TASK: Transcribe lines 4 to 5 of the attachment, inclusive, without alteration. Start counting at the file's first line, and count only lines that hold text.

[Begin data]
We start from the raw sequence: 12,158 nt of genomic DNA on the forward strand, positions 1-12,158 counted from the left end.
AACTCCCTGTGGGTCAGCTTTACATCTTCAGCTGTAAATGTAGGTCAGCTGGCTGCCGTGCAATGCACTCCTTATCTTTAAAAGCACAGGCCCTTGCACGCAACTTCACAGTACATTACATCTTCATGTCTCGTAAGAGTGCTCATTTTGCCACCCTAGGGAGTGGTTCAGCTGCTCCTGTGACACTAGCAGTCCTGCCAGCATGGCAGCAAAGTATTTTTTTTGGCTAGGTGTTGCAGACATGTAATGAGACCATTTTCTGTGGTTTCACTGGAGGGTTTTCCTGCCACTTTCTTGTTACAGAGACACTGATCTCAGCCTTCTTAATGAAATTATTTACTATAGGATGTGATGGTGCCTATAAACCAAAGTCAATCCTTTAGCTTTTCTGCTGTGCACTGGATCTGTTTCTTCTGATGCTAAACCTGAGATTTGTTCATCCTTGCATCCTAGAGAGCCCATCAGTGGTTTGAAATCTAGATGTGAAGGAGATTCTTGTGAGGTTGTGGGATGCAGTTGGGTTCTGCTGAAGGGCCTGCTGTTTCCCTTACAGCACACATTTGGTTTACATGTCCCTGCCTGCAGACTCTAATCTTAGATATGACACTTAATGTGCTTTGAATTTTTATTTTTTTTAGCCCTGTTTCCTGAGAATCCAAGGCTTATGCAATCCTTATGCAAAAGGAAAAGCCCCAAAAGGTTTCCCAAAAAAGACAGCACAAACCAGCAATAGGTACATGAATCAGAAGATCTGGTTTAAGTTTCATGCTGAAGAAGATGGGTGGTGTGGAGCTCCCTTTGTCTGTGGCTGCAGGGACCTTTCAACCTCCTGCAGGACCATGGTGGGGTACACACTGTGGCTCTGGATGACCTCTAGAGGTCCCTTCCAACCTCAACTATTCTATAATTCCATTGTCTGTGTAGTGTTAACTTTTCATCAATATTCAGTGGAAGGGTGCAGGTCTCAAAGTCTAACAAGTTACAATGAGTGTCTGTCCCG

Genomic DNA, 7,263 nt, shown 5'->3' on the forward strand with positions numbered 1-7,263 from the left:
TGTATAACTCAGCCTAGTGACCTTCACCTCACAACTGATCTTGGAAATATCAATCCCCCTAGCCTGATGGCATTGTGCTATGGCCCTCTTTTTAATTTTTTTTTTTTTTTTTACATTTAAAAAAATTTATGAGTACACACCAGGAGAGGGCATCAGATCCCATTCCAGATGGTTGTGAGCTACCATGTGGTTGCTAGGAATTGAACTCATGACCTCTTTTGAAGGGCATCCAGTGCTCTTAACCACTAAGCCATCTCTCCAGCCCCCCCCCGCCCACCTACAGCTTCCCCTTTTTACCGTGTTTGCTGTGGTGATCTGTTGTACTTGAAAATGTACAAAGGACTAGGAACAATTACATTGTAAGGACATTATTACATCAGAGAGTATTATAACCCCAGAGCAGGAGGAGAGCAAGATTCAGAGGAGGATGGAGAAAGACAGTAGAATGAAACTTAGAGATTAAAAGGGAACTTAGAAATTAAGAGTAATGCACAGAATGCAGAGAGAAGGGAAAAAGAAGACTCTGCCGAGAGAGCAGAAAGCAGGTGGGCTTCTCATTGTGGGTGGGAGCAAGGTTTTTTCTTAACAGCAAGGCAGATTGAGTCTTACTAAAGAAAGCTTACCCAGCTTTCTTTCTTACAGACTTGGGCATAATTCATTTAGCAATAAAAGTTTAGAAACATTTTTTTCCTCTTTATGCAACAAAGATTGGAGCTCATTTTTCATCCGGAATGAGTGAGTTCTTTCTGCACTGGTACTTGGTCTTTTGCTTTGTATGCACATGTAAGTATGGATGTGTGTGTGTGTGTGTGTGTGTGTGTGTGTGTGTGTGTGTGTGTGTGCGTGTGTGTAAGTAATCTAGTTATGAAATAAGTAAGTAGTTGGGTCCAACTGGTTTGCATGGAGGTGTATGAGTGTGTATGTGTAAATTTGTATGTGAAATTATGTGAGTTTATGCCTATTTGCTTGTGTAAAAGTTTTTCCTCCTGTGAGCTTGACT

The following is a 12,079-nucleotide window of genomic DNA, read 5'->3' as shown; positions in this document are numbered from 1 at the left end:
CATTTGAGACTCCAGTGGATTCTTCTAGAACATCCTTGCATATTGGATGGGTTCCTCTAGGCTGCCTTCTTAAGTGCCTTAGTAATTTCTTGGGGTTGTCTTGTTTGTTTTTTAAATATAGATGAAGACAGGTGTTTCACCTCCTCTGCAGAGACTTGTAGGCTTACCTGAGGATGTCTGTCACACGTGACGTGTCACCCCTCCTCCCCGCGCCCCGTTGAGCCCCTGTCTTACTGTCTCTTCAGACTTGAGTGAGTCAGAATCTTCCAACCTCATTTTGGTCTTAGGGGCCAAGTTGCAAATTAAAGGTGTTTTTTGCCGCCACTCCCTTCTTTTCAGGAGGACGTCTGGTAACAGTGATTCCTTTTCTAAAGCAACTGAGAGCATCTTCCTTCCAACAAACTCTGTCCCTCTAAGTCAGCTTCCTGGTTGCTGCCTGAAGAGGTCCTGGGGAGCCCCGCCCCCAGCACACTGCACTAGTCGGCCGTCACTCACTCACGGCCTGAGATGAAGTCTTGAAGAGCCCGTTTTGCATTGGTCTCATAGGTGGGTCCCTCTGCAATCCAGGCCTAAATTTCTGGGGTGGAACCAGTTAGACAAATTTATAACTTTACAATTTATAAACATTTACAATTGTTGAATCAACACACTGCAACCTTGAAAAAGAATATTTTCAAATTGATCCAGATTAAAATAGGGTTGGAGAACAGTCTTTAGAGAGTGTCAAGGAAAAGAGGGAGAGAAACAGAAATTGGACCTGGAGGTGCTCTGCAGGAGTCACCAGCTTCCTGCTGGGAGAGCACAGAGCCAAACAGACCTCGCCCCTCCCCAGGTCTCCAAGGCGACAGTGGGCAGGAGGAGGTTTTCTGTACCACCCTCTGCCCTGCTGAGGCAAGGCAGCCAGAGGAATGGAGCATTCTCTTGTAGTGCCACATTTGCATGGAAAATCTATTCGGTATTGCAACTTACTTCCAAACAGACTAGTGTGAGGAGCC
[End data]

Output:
TGTATAACTCAGCCTAGTGACCTTCACCTCACAACTGATCTTGGAAATATCAATCCCCCTAGCCTGATGGCATTGTGCTATGGCCCTCTTTTTAATTTTTTTTTTTTTTTTTACATTTAAAAAAATTTATGAGTACACACCAGGAGAGGGCATCAGATCCCATTCCAGATGGTTGTGAGCTACCATGTGGTTGCTAGGAATTGAACTCATGACCTCTTTTGAAGGGCATCCAGTGCTCTTAACCACTAAGCCATCTCTCCAGCCCCCCCCCGCCCACCTACAGCTTCCCCTTTTTACCGTGTTTGCTGTGGTGATCTGTTGTACTTGAAAATGTACAAAGGACTAGGAACAATTACATTGTAAGGACATTATTACATCAGAGAGTATTATAACCCCAGAGCAGGAGGAGAGCAAGATTCAGAGGAGGATGGAGAAAGACAGTAGAATGAAACTTAGAGATTAAAAGGGAACTTAGAAATTAAGAGTAATGCACAGAATGCAGAGAGAAGGGAAAAAGAAGACTCTGCCGAGAGAGCAGAAAGCAGGTGGGCTTCTCATTGTGGGTGGGAGCAAGGTTTTTTCTTAACAGCAAGGCAGATTGAGTCTTACTAAAGAAAGCTTACCCAGCTTTCTTTCTTACAGACTTGGGCATAATTCATTTAGCAATAAAAGTTTAGAAACATTTTTTTCCTCTTTATGCAACAAAGATTGGAGCTCATTTTTCATCCGGAATGAGTGAGTTCTTTCTGCACTGGTACTTGGTCTTTTGCTTTGTATGCACATGTAAGTATGGATGTGTGTGTGTGTGTGTGTGTGTGTGTGTGTGTGTGTGTGTGTGTGTGCGTGTGTGTAAGTAATCTAGTTATGAAATAAGTAAGTAGTTGGGTCCAACTGGTTTGCATGGAGGTGTATGAGTGTGTATGTGTAAATTTGTATGTGAAATTATGTGAGTTTATGCCTATTTGCTTGTGTAAAAGTTTTTCCTCCTGTGAGCTTGACT

The following is a 12,079-nucleotide window of genomic DNA, read 5'->3' as shown; positions in this document are numbered from 1 at the left end: